Despite AMD's financial troubles, the company has no choice but to move aggressively into consumer electronics. "From the perspective of a short-term strategy, it may not seem critical because of their current financial situation," said Jim McGregor, analyst for industry research group In-Stat. "But long term, it's very important to their success and survival."
In targeting consumer devices, AMD is developing an x86 core called Bobcat, said Phil Hester, corporate VP and chief technology officer for AMD. The core is designed to run on as little as 1 watt of power, and is scheduled to be available in a line of products starting in 2009. The processing core also will be in future versions of ATI Technologies' Xillion graphics processors used in digital TVs. AMD acquired ATI a year ago for $5.4 billion.
Bobcat will compete with Intel's Silverthorne, a standalone processor that will power ultra-mobile PCs and handheld Web browsers. Intel plans to ship its processor in the first half of next year.
AMD also is working on a new core for servers and desktops codenamed Bulldozer, Hester said. Bulldozer will consume from 10 watts to 100 watts of power, and will surpass anything AMD makes today in terms of performance.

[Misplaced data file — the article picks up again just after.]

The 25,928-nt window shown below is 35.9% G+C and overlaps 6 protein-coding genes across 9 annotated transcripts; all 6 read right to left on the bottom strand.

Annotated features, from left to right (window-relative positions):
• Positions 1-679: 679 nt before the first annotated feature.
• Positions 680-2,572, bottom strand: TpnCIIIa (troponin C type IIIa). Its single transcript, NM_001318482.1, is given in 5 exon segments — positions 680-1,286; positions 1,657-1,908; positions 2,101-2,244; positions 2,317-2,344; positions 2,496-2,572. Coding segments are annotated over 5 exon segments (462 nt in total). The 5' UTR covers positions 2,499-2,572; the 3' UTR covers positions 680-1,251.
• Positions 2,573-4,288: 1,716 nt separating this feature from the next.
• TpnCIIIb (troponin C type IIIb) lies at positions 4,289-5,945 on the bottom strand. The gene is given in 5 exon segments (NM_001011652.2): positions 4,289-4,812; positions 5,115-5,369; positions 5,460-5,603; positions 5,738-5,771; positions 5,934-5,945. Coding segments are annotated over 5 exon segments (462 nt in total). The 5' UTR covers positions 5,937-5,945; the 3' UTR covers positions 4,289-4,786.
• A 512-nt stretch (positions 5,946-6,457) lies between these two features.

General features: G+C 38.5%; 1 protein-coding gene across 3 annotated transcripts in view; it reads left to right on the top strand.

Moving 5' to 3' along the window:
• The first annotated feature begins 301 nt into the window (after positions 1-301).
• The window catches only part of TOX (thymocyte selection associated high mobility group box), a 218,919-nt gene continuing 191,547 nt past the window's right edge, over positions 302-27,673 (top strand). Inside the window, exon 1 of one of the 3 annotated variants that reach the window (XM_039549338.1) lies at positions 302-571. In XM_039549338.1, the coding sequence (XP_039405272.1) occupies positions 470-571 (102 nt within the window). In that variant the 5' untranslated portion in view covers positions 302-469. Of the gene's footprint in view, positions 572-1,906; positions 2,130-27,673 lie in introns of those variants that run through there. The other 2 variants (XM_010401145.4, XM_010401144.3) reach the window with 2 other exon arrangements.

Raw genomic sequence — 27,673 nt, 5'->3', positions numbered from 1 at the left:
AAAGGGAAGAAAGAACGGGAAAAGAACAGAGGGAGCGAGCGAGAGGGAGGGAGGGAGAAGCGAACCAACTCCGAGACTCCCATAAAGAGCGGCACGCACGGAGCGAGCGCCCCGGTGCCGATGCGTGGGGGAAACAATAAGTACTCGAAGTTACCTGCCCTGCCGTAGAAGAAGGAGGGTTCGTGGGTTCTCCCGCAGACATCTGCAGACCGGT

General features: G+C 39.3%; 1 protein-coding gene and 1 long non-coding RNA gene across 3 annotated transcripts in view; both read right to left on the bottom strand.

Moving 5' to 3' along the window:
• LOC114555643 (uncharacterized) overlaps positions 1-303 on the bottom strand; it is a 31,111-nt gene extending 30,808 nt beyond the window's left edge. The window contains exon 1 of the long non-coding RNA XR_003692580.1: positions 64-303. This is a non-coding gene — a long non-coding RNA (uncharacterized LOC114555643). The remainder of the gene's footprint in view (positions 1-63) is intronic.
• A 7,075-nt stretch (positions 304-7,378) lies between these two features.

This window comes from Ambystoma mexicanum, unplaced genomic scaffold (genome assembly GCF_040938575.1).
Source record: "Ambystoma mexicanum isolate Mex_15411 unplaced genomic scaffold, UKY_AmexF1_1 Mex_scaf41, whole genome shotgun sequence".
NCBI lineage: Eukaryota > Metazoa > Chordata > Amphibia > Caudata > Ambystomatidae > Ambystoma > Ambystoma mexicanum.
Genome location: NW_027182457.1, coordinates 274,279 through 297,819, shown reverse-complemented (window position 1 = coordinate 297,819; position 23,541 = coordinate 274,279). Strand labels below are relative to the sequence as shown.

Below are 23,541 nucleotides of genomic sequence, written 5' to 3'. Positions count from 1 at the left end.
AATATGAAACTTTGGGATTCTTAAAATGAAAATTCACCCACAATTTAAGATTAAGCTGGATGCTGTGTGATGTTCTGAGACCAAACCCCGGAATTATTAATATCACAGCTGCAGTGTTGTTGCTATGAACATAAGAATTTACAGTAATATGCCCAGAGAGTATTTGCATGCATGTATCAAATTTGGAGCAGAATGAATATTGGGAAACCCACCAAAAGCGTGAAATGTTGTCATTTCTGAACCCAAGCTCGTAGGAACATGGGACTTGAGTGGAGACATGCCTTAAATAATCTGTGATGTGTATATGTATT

AMD said it believes the graphic technology it acquired with ATI will provide features for its chips that Intel won't be able to match on its own. "If they're going after the same customer base that we are, then they're going to have to deal with that," Henri Richard, executive VP of sales and marketing, said during a question and answer session.
The processor AMD expects to be unmatchable by Intel is called Fusion. Fusion merges graphics and CPU cores, which AMD claims will boost the visual performance of notebook and desktop PCs. The first line of Fusion chips is called Falcon and is scheduled to ship in 2009.
One area where AMD is looking to reduce costs is in manufacturing. Doug Grose, senior VP for manufacturing and supply-chain management, said the company has finished a plan to reduce manufacturing expenses, but didn't disclose details. Nevertheless, he said the company is strongly committed to running its own fabrication plants -- or fabs -- while outsourcing some processes to partners Chartered Semiconductor, Taiwan Semiconductor Manufacturing, and United Microelectronics.
Nevertheless, AMD doesn't plan to downsize to become profitable. "We're not going to cut ourselves out of this situation," Richard said. "We're going to continue to invest cautiously where it matters."